The principle that juries should be representative of the community is a sound one. Although there is no right to a petit jury that fully reflects the community, juries must be selected from a group that is a fair cross-section of the community, a principle upheld by the U.S. Supreme Court as “fundamental to the American system of justice.” Taylor v. Louisiana, 419 U.S. 522, 528-30 (1975). It is fundamental for good reasons: (1) Juries that include the full range of a community’s life experiences and social, economic, and political perspectives are better at fact finding and at incorporating community values; and (2) a representative jury is more likely to be seen as a legitimate decision maker by the community.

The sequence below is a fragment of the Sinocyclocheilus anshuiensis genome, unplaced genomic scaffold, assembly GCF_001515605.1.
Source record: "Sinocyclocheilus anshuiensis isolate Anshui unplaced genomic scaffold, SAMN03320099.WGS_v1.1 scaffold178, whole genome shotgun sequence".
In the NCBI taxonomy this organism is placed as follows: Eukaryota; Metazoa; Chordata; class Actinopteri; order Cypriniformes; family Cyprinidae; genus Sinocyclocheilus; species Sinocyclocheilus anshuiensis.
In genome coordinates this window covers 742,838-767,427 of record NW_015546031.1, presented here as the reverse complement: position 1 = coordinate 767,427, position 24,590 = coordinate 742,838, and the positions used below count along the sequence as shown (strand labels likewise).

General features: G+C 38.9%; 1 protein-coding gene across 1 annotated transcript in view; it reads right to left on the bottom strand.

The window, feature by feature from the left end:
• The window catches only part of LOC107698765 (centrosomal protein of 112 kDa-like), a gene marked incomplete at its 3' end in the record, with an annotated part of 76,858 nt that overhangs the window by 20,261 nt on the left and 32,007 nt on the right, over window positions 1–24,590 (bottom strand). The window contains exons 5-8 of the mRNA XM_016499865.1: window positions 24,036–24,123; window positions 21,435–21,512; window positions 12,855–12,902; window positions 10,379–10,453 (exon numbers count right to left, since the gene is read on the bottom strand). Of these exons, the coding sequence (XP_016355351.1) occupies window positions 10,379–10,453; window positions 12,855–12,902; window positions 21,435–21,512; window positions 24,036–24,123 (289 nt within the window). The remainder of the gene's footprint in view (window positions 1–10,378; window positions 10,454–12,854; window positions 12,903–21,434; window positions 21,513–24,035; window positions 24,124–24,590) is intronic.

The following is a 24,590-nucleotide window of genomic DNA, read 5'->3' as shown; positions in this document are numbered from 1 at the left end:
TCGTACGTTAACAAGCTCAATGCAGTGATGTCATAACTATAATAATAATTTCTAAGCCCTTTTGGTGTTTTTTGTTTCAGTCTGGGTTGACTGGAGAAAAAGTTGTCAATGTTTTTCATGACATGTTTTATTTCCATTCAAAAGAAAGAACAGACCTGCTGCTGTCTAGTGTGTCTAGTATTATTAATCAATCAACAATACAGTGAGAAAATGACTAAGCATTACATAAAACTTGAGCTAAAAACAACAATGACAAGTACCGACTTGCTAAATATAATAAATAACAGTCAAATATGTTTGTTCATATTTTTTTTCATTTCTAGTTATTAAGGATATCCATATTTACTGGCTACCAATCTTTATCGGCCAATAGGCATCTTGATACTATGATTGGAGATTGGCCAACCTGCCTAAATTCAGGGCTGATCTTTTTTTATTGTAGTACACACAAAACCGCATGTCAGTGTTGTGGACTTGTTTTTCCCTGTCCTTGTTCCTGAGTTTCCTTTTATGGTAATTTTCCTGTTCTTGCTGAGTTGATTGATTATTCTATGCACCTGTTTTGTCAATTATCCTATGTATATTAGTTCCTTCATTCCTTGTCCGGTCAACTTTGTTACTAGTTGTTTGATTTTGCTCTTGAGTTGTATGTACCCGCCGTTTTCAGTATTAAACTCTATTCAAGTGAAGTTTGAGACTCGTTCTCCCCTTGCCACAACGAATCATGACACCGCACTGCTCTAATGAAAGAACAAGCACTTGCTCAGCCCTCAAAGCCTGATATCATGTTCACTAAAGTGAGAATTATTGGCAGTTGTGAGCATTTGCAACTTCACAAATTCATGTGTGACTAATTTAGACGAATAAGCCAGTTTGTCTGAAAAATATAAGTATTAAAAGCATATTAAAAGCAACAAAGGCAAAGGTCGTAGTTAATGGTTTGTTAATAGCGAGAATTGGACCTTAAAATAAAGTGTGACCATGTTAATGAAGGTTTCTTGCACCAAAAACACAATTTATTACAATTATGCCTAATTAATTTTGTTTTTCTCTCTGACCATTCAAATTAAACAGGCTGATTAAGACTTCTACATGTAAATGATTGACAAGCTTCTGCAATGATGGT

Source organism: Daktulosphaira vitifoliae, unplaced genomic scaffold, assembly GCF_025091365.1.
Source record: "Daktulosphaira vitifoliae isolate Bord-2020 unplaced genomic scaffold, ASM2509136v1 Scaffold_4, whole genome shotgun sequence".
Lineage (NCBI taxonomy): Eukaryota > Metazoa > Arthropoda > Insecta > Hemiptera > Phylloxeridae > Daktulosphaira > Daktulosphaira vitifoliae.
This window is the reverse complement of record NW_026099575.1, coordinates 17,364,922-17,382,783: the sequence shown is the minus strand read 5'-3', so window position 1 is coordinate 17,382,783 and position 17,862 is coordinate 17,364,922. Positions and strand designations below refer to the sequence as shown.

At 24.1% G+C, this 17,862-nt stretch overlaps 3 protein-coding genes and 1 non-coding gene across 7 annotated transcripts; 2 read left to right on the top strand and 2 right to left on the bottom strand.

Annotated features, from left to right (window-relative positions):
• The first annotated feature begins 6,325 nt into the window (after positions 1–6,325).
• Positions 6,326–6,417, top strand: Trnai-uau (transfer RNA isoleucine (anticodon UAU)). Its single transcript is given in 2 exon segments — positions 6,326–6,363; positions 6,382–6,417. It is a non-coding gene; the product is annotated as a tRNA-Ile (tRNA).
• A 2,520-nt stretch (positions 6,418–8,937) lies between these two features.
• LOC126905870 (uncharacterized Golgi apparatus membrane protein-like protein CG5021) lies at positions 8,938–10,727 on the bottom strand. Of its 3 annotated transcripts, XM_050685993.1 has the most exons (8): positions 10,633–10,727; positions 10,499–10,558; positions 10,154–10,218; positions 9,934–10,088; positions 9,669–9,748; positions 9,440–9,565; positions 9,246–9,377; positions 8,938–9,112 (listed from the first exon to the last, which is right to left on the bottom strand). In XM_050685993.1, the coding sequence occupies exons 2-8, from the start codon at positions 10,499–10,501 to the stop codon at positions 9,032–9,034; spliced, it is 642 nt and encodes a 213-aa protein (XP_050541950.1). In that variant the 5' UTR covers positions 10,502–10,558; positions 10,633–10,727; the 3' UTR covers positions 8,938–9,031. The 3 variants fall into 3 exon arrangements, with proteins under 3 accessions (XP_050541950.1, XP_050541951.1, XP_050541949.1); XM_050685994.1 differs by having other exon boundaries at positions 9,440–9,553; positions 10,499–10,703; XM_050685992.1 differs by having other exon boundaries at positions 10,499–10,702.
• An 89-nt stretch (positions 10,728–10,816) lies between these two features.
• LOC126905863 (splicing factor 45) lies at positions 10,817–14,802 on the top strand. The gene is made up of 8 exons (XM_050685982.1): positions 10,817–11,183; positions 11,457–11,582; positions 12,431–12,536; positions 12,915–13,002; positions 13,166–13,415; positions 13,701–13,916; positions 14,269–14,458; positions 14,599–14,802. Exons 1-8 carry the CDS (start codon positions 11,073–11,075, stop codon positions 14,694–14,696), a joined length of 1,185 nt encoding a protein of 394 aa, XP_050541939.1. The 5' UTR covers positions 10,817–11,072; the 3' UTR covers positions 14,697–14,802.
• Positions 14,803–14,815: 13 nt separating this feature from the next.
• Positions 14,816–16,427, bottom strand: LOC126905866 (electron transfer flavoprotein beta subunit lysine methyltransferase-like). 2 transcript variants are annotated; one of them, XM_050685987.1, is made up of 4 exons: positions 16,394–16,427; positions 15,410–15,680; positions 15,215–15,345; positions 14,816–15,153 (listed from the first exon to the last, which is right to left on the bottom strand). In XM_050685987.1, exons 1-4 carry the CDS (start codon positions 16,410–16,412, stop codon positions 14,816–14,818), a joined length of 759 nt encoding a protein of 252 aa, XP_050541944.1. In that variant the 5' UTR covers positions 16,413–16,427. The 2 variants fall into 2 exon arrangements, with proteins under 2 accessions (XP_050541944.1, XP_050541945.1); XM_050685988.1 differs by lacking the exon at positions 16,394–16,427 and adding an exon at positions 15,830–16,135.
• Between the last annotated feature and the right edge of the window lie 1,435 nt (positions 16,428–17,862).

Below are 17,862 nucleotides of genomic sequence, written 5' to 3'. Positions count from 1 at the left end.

Recognizing its importance, New York and many other states and the federal government have made tremendous strides over the last few decades in increasing the representativeness of their jury pools. In the past, New York used a permanent list from which it drew potential jurors, updated it only infrequently, allowed a large number of exemptions from jury duty, sequestered juries during deliberations – in short, raised many obstacles to full participation. New York then introduced several changes including a one-day/one trial system where trial jurors appear for one day or for the duration of one trial to lessen the burden on individuals. The state eliminated exemptions so jury service would be spread more fairly. It also adopted a system that combines information from five different lists of state residents to create its master list, which is regularly updated. All these changes – recommended as ideal practices by the American Bar Association and the National Center for State Courts – should in theory produce representative cross-sections of the community.